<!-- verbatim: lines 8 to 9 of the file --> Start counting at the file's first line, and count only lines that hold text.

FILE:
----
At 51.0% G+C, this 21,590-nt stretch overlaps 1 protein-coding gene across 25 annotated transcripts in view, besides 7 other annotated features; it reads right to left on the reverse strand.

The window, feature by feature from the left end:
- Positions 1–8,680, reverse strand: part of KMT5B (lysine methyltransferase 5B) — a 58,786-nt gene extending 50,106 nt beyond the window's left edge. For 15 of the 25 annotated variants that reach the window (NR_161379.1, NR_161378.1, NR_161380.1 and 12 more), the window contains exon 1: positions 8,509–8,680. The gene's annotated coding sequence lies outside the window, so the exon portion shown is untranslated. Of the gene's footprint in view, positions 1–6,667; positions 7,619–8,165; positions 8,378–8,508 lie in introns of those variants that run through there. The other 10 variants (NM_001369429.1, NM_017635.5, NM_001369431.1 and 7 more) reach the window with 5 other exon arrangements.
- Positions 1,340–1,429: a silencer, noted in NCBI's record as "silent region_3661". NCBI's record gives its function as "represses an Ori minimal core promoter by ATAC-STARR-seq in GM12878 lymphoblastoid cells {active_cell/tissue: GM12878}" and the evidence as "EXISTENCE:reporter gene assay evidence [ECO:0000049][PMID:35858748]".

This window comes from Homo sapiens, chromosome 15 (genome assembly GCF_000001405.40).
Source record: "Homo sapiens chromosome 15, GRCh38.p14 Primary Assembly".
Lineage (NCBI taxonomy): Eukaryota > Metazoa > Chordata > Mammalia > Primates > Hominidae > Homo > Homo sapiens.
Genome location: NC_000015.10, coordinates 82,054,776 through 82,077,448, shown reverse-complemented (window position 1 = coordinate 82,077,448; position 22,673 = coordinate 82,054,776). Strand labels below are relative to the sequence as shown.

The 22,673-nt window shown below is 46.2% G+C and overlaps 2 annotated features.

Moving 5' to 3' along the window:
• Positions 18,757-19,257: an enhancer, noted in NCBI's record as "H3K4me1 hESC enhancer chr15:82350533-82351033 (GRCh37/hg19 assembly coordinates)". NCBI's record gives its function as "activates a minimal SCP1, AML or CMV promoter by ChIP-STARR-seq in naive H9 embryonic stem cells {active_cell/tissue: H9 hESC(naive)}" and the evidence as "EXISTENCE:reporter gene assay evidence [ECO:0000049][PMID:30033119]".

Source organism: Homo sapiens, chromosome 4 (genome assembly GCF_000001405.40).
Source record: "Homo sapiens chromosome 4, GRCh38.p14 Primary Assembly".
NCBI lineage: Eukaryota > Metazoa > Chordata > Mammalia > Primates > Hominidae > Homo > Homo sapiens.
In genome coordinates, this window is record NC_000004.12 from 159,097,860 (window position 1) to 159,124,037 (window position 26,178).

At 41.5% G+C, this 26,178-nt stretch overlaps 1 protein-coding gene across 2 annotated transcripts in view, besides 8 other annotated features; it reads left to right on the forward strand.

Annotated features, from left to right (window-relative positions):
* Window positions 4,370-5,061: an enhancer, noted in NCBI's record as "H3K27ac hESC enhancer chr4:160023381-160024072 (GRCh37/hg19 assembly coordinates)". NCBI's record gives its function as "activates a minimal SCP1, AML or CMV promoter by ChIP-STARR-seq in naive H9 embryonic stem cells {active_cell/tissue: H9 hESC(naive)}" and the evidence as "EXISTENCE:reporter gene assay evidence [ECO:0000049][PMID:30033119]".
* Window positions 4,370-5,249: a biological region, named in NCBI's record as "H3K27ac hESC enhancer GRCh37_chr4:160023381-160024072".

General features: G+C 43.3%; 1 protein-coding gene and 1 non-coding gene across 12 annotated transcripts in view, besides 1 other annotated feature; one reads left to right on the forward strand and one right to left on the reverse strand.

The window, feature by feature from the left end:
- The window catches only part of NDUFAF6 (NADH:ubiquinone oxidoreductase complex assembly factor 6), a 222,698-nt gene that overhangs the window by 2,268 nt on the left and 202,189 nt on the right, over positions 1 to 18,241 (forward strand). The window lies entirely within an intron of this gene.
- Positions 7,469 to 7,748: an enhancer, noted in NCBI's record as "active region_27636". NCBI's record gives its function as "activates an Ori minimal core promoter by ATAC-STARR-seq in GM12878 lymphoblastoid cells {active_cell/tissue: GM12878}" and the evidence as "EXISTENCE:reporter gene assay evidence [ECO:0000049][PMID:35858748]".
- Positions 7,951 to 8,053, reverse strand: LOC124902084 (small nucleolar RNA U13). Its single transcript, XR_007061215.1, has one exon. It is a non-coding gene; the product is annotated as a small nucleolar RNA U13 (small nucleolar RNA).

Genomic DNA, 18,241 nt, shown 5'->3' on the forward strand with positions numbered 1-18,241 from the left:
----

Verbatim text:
Genome location: NC_000015.10, coordinates 82,054,776 through 82,077,448, shown reverse-complemented (window position 1 = coordinate 82,077,448; position 22,673 = coordinate 82,054,776). Strand labels below are relative to the sequence as shown.

The 22,673-nt window shown below is 46.2% G+C and overlaps 2 annotated features.